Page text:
Watch as this photographer puts his bear spray to the test after a young black bear continues to bluff and charge him. “This is your friendly reminder to always carry bear spray when you’re in their territory and to never feed wildlife.” So says Curtis Matwishyn, a Saskatchewan-based wildlife photographer who got a little too familiar with a young bear last week. And how right he is.
At first, Curtis considered himself lucky as he spotted a black bear just outside Waskesiu. But as he began photographing it from 100 meters away with a telephoto lens, he couldn’t help but notice the bear coming closer and closer.
“I was upwind of the bear and it definitely smelled me,” he cites of his harrowing encounter. As the young bear, a cinnamon-colored American black bear, continued to show interest in him, Curtis tried to ward it off by waving his hands, shouting, and giving the bear room to pass. But nothing worked.
At this point, Matwishyn is filming the bear with his cellphone and walking backwards, as his footage shows:
Thankfully, he’s well-versed in the wildlife he photographs and knew he was witnessing atypical behavior from this black bear. “Based on its behavior, it looks like this bear has been fed by humans before and now associates them with a food reward,” he adds in the caption for his footage.
‘Black bears do not want to play with you. They are predators.’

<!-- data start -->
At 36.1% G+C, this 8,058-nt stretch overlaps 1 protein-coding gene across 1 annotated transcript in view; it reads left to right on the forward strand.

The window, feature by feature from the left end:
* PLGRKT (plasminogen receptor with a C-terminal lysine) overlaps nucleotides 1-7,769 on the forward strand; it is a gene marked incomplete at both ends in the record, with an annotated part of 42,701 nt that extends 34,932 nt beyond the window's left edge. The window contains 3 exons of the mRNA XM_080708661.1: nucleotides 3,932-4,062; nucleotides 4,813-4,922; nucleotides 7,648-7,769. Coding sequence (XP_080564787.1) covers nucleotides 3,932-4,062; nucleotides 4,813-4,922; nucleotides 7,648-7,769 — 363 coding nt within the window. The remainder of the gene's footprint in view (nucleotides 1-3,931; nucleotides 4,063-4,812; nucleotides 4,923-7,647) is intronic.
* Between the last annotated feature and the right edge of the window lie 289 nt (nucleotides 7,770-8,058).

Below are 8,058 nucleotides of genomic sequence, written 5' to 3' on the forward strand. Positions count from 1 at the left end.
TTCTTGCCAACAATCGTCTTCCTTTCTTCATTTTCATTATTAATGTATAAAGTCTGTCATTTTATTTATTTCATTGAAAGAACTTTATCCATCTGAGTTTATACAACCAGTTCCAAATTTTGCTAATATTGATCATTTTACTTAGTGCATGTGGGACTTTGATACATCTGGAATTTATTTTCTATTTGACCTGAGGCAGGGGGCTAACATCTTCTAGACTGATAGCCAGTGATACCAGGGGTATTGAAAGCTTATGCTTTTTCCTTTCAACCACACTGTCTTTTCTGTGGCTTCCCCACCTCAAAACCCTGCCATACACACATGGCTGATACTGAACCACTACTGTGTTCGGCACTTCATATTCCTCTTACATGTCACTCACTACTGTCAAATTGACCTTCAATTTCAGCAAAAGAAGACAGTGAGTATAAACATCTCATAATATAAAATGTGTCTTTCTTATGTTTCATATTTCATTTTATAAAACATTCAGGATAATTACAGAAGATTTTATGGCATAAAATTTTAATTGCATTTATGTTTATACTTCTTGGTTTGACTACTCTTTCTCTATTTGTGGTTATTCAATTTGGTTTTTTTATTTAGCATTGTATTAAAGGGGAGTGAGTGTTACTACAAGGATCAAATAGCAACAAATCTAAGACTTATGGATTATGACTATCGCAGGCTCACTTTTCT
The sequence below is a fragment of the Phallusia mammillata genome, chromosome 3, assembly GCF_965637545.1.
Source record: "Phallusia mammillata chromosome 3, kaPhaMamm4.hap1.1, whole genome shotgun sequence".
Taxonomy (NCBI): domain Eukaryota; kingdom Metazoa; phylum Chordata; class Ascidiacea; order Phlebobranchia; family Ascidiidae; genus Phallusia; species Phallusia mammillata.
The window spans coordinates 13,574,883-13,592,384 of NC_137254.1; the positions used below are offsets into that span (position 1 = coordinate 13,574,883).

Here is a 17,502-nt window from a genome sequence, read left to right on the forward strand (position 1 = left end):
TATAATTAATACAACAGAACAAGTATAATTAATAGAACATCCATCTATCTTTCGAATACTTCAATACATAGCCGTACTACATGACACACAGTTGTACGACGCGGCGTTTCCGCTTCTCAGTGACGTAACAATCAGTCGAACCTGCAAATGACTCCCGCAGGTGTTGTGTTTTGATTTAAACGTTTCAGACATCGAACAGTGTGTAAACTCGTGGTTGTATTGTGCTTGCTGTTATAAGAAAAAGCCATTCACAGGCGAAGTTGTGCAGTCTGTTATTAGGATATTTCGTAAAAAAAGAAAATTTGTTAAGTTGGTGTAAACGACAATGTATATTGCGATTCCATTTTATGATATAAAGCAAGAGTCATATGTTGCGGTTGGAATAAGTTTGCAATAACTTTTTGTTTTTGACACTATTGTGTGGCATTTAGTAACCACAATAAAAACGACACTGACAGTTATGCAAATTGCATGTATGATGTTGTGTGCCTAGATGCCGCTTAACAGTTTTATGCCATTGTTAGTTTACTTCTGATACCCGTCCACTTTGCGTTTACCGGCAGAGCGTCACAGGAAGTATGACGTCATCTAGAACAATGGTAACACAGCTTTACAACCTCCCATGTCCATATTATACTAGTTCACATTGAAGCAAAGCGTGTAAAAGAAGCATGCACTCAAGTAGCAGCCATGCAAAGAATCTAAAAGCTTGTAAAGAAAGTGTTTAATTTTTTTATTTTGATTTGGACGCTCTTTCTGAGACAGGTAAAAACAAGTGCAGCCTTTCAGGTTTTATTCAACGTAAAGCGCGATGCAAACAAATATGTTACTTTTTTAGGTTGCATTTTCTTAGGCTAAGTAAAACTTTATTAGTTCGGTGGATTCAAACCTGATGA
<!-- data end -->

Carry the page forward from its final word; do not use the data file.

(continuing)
As Curtis’ footage shows, the bear continues to switch between scaling trees and bluff-charging him. Juvenile black bears will sometimes scale trees when they feel insecure; a defense mechanism learned as cubs. Young males will also bluff charge potential threats as they continue to build their confidence.
The curiosity-like behavior this youngster is displaying is not playful. Rather, it looks to be a young black bear testing a potential threat. Black bears do not want to play with you. They are predators. Turning and running could’ve kicked the bear’s instincts to chase and attack into gear, which is why Matwishyn did well to continue facing and maintaining eye-contact with the bear at all times.
This continued, relentless sort of pursuit is also typical of fed bears. Feeding wildlife leads to habituation; an association of humans with easy food. Once this happens, bears, in particular, become persistent, aggressive, and more often than not have to be shot or euthanized.
Exactly like the young black bear chasing Curtis, habituated black bears will not back down. Which is why both of their lives were possibly saved by him having bear spray.
‘After about 5 minutes of the bear following but never directly charging me, I decided to discharge my spray and thankfully it worked as designed ‘
“After about 5 minutes of the bear following but never directly charging me, I decided to discharge my spray and thankfully it worked as designed,” Curtis reveals. “In hindsight I likely should have discharged the bear spray earlier and likely will do so in the future. But there was also a strong wind and I needed to make sure I was upwind of the bear and spray.”
In the end, Curtis hopes his encounter will help others in bear country – and the bears themselves – from a fatal future.
“Hopefully this encounter will help the bear learn to run from humans rather than approach them as continued behavior like this can lead to the destruction of a bear,” he says.
Many Canadian National Parks – like the one where Matwishyn’s encounter took place – are home to both black and brown bears. Firearms are illegal in national parks, and do not offer the same protection from a charging bear as bear spray.
Always carry bear spray in bear country. If living in or visiting black bear country, always be BearWise.
And to learn how to tell North America’s bear species apart, see our How To Tell The Difference Between a Black Bear and a Brown Bear next.